The Dallas Stars challenged Alexandar Georgiev of the Avalanche to beat them. He did.

DALLAS — He’s now a Stanley Cup criminal, wanted in two countries, but the law can’t stop Alexandar Georgiev if he catches them first. Two counts of petty theft in Manitoba. Six counts of highway robbery in overtime. Nineteen counts of torching a social media story. One count of murder by fan in the first degree.

How do you plead, Georgie?

“I was just trying to stay focused and compete,” the Avalanche’s transcendent goaltender said after saving a 4-3 overtime win over Dallas on Tuesday night. “And whatever happens, just try to make that save.”

The Stars didn’t have any stinking affairs going into Thursday’s Game 2 of their Stanley Cup playoff series, trailing 1-0 against the Avs. None. They outscored Colorado 6-0 in the first seven minutes of overtime. They pitched a tent in the Avs defensive zone. They set up camp in Georgiev’s courtyard. They found the door to the back porch. They kicked until the hinges gave way.

About four minutes and 53 seconds into overtime, Dallas forward Tyler Seguin leaned in for the kill and fell on his sword instead. The Stars center looked at a bare goal, used an Avs defender as a screen and fired a snapper that should have lit the lamp.

But like all good thieves, Georgiev had other ideas. The Colorado goalie slid violently to his left, threw his glove, kicked out his left pad and crossed out the biscuit, pure poetry and stone.

“The guy came in like a wrap and conveyed it (my vision) quickly,” said Georgiev, who has won five straight playoff starts. “I felt like I was a little late to the play. I was just trying to get my leg and my glove there and find the puck. Maybe I got a little lucky there too, but I was just trying to stay with it.

John Dillinger raised his horns. Clyde Barrow and Bonnie Parker stood up from their love seats of eternal damnation and applauded. While Tyler Seguin dragged a look of disgust and disbelief towards the Dallas bench, Billy the Kid screamed from the eighth circle of Hades. They know a thief when they see one.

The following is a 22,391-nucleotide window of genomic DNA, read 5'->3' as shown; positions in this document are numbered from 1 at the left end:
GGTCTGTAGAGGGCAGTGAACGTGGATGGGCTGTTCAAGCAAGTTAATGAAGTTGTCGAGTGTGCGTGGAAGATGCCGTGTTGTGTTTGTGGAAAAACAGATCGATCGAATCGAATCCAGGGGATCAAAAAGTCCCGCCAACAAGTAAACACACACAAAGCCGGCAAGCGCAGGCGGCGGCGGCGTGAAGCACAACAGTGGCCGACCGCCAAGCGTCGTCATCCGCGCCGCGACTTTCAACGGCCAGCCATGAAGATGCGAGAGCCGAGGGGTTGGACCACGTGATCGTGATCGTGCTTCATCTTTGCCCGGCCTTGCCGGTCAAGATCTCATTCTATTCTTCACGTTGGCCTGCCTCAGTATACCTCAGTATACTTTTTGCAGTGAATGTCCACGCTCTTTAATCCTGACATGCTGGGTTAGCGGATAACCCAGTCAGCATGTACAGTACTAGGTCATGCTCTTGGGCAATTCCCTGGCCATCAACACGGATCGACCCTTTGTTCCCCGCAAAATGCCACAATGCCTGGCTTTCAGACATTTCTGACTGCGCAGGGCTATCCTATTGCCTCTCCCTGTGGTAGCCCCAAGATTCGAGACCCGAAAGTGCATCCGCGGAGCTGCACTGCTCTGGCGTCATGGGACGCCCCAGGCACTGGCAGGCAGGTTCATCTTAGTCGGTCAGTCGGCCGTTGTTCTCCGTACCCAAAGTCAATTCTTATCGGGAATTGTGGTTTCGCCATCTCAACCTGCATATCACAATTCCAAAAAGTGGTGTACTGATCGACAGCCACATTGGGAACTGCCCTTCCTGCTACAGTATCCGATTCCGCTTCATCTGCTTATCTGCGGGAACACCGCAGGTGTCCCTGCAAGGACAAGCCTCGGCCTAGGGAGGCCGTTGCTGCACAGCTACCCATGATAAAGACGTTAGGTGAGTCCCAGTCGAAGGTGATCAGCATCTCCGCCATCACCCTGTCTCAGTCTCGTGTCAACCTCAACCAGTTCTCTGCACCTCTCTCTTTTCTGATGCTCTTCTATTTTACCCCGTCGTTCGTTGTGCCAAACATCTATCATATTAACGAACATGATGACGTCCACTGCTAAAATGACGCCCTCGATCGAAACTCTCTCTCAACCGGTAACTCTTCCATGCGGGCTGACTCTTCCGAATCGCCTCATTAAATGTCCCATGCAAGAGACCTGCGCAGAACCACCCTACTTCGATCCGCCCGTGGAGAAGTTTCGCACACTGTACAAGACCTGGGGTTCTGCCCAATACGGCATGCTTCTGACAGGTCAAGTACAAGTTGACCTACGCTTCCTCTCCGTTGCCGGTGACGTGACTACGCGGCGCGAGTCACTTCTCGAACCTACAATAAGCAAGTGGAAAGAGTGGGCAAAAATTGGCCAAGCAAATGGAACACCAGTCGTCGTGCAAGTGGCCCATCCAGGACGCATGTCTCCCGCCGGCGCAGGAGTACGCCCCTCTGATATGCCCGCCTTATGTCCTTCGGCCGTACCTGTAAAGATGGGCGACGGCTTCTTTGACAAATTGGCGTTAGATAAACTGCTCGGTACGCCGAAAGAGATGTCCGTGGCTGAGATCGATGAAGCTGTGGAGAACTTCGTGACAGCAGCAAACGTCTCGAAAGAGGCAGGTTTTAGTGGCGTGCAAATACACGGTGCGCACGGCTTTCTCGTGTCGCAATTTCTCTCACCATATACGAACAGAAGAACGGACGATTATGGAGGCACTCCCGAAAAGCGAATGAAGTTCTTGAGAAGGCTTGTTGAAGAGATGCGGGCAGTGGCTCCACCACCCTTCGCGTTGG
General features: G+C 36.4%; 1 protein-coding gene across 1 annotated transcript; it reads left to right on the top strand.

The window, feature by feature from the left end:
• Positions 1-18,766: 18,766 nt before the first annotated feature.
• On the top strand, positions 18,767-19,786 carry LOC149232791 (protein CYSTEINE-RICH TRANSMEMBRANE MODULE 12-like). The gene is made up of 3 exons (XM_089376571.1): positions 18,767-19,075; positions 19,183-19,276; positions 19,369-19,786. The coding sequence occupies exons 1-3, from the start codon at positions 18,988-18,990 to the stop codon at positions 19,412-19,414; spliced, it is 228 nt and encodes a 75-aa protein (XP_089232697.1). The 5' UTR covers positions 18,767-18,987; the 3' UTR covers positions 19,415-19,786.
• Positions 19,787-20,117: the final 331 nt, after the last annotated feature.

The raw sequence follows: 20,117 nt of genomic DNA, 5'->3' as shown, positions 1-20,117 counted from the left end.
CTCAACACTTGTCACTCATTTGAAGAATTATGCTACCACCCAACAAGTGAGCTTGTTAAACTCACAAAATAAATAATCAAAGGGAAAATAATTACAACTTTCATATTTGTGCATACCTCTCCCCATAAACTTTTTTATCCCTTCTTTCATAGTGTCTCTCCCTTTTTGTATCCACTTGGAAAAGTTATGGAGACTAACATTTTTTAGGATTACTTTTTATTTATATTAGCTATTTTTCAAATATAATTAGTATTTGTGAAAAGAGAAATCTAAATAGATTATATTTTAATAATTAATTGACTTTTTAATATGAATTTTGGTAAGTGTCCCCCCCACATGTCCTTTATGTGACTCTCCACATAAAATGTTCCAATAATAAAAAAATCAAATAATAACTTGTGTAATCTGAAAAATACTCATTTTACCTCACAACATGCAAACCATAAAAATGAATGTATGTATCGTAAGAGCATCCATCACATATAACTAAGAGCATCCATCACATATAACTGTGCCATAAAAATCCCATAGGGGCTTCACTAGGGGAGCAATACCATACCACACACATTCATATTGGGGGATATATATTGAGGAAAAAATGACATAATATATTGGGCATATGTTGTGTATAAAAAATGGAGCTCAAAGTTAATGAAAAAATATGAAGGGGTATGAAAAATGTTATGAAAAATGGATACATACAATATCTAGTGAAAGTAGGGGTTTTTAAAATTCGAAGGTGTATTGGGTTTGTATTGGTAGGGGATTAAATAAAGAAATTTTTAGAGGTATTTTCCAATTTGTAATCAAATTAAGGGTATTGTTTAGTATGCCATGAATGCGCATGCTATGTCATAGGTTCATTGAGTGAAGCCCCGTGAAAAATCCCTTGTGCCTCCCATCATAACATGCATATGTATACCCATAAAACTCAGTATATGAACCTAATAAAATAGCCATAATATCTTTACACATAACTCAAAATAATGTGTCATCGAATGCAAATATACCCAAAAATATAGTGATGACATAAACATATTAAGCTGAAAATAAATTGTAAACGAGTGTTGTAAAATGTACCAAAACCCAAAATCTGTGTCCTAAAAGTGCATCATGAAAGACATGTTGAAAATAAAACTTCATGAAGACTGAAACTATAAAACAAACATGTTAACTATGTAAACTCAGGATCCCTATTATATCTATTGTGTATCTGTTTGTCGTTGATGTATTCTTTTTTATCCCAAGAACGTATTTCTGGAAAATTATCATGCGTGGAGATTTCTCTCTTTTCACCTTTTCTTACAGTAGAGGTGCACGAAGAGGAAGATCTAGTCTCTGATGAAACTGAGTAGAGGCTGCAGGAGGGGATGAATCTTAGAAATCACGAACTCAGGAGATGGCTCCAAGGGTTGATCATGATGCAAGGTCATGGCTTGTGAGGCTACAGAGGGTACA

“He was huge for us,” said Avs winger Miles Wood, whose breakaway winner left the home side murmuring as they trudged toward the exits.

“In the (Winnipeg) series, (Georgiev) was great for us. In the first period, three goals were scored, but the rebound he showed was exceptional.

Every long Stanley Cup run requires at least one stolen game out of nowhere. Every championship parade needs a smooth criminal. Georgie not only stole more than 18,000 locals in green in the first game, he also did so after withstanding the mother of all assaults in the first period: nine shots received and three goals allowed, a couple which tickled the string after random bounces.

“Maybe a little bad luck on his part on the first goals,” mused coach Jared Bednar. “Firstly, he didn’t see it…but he certainly stepped up as the game went on. And we saw it in these playoffs.

The Avs don’t need Georgie to be Patrick Roy for 40 minutes, much less 60. They need Darcy Kuemper. They need flashes. They need a short memory and a long faith. They need consistent competence, a high floor that won’t collapse when the pressure mounts. They need a tether and a lifeline for the play, reasonable coverage until this offense flips the switch that tears defenders to shreds.

Because they will. It’s just a question of when.

“I felt in the game from the start,” said Georgiev, who stopped 13 straight shots starting in the second stanza. “Maybe it was because I knew the other team would come out strong early in the first (period). They just had some good rebounds on a few goals. We tried to stick with it and see what happens. The guys did a great job (Tuesday) and were able to get us a win.

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